What we stand for

G25 is committed to pursue a just, democratic, peaceful, tolerant, harmonious, moderate and progressive multi-racial, multi cultural, multi religious Malaysia through Islamic principles of Wassatiyah (moderation) and Maqasid Syariah (well-being of the people) that affirms justice, compassion, mercy, equity.

Malaysia is to be led by rule of law, good governance, respect for human rights and upholding the institution of the country.

We aim to ensure, raise awareness, promote that Syariah laws and civil laws should work in harmony and that the Syariah laws are used within its legal jurisdiction and limits as provided for by the federal and state division of powers.

There should be rational dialogues to inform people on how Islam is used for public law and policy that effects the multi ethnic and multi religious Malaysia and within the confines of the Federal Constitution, the supreme law of the nation.

We work in a consultative committee of experts to advise the government and facilitate amendments to the state Syariah laws, to align to the Federal Constitution and the spirit of Rukun Negara.

It is imperative to achieve a politically stable, economically progressive Malaysia and to be able to enjoy the harmony, tolerance, understanding and cooperation in this multi diverse country.

Make civil servants earn pay hikes and bonuses, says former Treasury sec-gen

KUALA LUMPUR, Oct 5 — The public service must justify their increments and bonuses as is the case with the private sector, said former Treasury secretary-general Tan Sri Mohd Sheriff Mohd Kassim.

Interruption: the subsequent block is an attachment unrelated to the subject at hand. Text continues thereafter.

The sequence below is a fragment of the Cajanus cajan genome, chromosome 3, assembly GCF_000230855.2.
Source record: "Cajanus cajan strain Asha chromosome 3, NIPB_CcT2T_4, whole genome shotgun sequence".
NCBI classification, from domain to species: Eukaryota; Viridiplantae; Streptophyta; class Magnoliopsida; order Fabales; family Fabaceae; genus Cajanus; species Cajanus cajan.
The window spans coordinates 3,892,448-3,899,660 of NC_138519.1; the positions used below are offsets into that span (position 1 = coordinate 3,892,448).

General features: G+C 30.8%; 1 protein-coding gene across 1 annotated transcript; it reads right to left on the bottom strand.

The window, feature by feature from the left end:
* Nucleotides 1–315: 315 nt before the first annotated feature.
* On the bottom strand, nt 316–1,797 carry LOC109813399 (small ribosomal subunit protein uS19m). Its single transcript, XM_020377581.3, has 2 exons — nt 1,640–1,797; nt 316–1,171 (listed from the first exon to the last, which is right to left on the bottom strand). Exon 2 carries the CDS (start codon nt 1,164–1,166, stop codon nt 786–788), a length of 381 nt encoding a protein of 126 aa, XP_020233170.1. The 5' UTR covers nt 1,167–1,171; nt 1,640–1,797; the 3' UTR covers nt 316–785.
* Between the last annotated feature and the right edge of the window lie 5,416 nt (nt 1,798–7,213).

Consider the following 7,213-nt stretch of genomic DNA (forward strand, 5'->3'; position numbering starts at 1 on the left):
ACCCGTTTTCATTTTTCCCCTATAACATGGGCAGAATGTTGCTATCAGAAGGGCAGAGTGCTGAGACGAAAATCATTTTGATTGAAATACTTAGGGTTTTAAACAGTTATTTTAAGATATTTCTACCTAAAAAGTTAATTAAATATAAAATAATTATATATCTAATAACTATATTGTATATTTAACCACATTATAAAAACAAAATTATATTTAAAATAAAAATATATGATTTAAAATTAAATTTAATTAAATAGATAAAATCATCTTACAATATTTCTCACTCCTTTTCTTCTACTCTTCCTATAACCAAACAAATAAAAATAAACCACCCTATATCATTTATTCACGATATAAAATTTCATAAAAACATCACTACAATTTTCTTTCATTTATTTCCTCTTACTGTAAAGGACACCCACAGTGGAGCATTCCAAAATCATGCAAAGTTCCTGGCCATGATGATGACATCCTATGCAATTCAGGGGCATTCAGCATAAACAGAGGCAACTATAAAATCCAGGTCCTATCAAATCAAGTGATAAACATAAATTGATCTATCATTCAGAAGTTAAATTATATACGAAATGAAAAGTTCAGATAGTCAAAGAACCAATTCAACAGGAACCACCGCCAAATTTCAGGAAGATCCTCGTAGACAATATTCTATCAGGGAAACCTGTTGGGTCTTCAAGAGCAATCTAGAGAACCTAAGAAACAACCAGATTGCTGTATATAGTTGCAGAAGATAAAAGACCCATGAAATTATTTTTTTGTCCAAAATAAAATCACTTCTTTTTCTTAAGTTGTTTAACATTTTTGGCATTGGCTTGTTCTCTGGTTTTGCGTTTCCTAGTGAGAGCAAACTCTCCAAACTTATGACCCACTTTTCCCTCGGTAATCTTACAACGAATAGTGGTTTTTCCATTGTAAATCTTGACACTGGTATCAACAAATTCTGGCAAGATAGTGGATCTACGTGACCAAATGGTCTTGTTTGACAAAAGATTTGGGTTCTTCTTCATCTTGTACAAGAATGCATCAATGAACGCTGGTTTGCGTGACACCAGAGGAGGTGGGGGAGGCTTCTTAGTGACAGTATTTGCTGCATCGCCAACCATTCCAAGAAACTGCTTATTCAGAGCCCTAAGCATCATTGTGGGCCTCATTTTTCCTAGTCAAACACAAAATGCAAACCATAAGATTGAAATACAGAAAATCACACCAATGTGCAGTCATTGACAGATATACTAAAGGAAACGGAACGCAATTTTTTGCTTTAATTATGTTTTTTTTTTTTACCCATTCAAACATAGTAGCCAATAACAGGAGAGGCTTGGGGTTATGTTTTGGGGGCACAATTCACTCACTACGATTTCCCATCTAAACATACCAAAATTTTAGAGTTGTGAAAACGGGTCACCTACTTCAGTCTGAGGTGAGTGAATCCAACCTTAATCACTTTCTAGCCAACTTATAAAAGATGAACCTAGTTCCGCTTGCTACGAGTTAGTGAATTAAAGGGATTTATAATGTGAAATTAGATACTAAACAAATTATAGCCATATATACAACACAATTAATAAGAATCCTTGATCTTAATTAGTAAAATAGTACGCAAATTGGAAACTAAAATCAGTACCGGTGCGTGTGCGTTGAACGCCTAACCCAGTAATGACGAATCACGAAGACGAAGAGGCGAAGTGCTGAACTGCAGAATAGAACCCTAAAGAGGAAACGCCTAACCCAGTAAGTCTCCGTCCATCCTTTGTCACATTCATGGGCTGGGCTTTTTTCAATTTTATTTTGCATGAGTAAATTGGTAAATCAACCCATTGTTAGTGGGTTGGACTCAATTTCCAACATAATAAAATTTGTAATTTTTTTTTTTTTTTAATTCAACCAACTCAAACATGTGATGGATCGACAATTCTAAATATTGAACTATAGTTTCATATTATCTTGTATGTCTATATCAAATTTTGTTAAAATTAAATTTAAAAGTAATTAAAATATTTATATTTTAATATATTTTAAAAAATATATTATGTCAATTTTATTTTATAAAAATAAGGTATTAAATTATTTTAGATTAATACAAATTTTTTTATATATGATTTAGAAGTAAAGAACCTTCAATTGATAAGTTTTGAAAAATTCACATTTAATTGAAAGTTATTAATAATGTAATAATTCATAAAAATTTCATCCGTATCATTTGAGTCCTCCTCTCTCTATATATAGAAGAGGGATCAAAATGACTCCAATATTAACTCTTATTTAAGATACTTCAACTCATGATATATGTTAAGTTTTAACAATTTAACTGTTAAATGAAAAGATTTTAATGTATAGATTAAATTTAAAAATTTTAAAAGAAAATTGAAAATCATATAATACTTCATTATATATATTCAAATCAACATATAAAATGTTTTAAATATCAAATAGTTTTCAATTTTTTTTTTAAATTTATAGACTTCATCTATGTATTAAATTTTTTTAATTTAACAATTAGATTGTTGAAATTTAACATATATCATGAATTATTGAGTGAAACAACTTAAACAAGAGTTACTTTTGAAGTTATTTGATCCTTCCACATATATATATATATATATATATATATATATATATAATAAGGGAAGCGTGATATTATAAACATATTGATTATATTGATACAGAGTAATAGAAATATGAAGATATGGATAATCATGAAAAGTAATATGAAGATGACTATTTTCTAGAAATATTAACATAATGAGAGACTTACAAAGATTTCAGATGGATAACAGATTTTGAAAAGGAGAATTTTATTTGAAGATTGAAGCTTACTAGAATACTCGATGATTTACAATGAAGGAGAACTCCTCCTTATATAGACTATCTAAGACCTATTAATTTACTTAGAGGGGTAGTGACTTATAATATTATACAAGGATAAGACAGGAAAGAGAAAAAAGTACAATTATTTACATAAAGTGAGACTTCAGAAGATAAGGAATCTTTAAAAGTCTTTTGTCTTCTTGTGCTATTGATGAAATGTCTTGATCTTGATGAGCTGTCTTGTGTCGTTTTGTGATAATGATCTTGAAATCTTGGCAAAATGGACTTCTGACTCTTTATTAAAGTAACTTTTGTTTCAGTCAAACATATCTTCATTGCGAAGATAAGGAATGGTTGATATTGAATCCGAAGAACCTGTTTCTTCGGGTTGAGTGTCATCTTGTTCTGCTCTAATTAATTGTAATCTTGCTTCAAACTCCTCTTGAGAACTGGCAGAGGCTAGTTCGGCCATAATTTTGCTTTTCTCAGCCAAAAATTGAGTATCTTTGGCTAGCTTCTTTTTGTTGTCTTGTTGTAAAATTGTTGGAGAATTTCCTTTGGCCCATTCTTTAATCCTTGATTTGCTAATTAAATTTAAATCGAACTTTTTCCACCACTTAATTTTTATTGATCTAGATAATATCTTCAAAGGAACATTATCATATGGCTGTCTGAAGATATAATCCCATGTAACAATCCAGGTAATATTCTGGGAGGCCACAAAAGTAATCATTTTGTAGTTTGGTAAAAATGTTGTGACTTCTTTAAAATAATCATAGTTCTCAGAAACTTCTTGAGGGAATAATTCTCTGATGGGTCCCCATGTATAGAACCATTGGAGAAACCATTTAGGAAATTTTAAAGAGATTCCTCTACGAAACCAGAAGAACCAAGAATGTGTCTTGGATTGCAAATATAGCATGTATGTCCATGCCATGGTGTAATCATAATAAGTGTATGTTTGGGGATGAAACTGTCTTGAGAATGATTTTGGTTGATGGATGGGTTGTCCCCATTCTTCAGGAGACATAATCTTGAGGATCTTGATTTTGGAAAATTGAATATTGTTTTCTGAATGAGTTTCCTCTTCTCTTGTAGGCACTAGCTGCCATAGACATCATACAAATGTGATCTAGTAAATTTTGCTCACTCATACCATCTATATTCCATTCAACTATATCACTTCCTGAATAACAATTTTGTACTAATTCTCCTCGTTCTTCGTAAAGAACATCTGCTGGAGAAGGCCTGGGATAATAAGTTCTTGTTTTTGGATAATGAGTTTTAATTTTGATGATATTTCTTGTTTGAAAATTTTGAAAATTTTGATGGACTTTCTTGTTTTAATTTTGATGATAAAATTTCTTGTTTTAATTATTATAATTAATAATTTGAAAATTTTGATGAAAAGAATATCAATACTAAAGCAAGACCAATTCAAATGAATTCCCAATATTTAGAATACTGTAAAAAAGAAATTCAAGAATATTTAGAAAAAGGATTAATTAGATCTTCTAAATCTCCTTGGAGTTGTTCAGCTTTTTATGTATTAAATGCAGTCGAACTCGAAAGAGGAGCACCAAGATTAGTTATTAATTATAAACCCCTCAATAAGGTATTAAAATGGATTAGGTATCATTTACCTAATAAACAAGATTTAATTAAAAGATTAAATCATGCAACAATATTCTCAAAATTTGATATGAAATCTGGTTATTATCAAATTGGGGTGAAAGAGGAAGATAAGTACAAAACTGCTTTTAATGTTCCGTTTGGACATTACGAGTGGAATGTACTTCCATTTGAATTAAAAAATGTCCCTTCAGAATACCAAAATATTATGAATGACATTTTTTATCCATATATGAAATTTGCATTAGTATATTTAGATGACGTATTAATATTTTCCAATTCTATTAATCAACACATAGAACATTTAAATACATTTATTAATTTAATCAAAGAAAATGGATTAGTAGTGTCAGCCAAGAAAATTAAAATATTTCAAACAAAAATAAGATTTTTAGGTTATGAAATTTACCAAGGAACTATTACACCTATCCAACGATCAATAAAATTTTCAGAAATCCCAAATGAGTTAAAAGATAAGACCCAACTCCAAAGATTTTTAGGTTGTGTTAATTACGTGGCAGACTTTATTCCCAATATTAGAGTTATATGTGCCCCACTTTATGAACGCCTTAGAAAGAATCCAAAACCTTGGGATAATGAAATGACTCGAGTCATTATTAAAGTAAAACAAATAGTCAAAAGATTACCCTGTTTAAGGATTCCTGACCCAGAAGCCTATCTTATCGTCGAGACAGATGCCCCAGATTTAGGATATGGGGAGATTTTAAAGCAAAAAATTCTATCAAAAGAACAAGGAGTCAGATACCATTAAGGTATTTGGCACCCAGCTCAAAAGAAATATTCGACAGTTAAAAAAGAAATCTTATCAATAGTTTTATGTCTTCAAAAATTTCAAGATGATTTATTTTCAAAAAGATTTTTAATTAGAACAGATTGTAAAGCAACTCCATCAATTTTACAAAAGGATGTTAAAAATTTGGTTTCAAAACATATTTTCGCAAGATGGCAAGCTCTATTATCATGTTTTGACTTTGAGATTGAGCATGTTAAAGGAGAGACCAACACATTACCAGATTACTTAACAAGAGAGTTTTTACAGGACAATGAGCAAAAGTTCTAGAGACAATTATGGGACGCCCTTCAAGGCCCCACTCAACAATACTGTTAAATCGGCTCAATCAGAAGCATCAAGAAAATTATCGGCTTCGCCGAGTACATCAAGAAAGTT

While saying he was not averse to raising benefits for public workers, Sheriff stressed that taxpayers must be convinced of the wisdom in doing so, as the cost would ultimately be paid for using public funds.

Sheriff added that workers in the private sector not only must meet set targets to get their bonuses, but were also not certain of receiving an annual pay raise.

“The really bad ones may even be asked to leave the company. For those who get increments and bonuses, some get less and some get more, depending on performance,” he said in a statement sent to Malay Mail Online.

He added that since civil servants already enjoyed additional benefits such as medical care, pensions, and housing benefits, the government must refrain from showering the group with undue rewards when it tables the Budget for 2018.

Putrajaya will submit next year’s federal spending plan to Parliament later this month.

The 14th general election is also due no later than August 2018, increasing speculation that an election budget will be proposed.

Sheriff then cautioned that taxpayers would closely watch if increasing benefits for the public sector would cause financial constraints that subsequently lead to a deterioration in public services.

The Malay Mail

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